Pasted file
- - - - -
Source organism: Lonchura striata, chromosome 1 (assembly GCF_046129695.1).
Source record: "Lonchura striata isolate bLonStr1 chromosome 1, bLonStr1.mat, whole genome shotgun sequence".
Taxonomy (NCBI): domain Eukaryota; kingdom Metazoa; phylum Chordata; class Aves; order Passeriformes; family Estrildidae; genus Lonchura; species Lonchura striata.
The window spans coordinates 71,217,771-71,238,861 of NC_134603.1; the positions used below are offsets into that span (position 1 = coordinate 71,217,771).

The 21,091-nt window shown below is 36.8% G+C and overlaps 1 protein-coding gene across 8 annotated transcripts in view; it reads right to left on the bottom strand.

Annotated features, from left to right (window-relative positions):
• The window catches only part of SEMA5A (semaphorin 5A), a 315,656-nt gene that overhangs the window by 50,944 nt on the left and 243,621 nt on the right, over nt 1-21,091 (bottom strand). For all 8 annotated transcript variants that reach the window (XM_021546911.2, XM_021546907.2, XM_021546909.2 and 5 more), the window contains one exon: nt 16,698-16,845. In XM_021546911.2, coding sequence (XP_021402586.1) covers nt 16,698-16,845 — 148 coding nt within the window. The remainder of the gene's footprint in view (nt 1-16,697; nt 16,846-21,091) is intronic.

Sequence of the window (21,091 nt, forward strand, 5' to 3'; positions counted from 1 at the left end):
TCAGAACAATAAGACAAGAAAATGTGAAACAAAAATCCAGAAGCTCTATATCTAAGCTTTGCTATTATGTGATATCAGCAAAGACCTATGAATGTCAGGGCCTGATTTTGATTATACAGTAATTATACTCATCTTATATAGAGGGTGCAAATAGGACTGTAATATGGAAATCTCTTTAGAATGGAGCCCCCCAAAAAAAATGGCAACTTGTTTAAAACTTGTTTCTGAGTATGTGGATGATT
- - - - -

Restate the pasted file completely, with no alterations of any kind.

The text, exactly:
Source organism: Lonchura striata, chromosome 1 (assembly GCF_046129695.1).
Source record: "Lonchura striata isolate bLonStr1 chromosome 1, bLonStr1.mat, whole genome shotgun sequence".
Taxonomy (NCBI): domain Eukaryota; kingdom Metazoa; phylum Chordata; class Aves; order Passeriformes; family Estrildidae; genus Lonchura; species Lonchura striata.
The window spans coordinates 71,217,771-71,238,861 of NC_134603.1; the positions used below are offsets into that span (position 1 = coordinate 71,217,771).

The 21,091-nt window shown below is 36.8% G+C and overlaps 1 protein-coding gene across 8 annotated transcripts in view; it reads right to left on the bottom strand.

Annotated features, from left to right (window-relative positions):
• The window catches only part of SEMA5A (semaphorin 5A), a 315,656-nt gene that overhangs the window by 50,944 nt on the left and 243,621 nt on the right, over nt 1-21,091 (bottom strand). For all 8 annotated transcript variants that reach the window (XM_021546911.2, XM_021546907.2, XM_021546909.2 and 5 more), the window contains one exon: nt 16,698-16,845. In XM_021546911.2, coding sequence (XP_021402586.1) covers nt 16,698-16,845 — 148 coding nt within the window. The remainder of the gene's footprint in view (nt 1-16,697; nt 16,846-21,091) is intronic.

Sequence of the window (21,091 nt, forward strand, 5' to 3'; positions counted from 1 at the left end):
TCAGAACAATAAGACAAGAAAATGTGAAACAAAAATCCAGAAGCTCTATATCTAAGCTTTGCTATTATGTGATATCAGCAAAGACCTATGAATGTCAGGGCCTGATTTTGATTATACAGTAATTATACTCATCTTATATAGAGGGTGCAAATAGGACTGTAATATGGAAATCTCTTTAGAATGGAGCCCCCCAAAAAAAATGGCAACTTGTTTAAAACTTGTTTCTGAGTATGTGGATGATT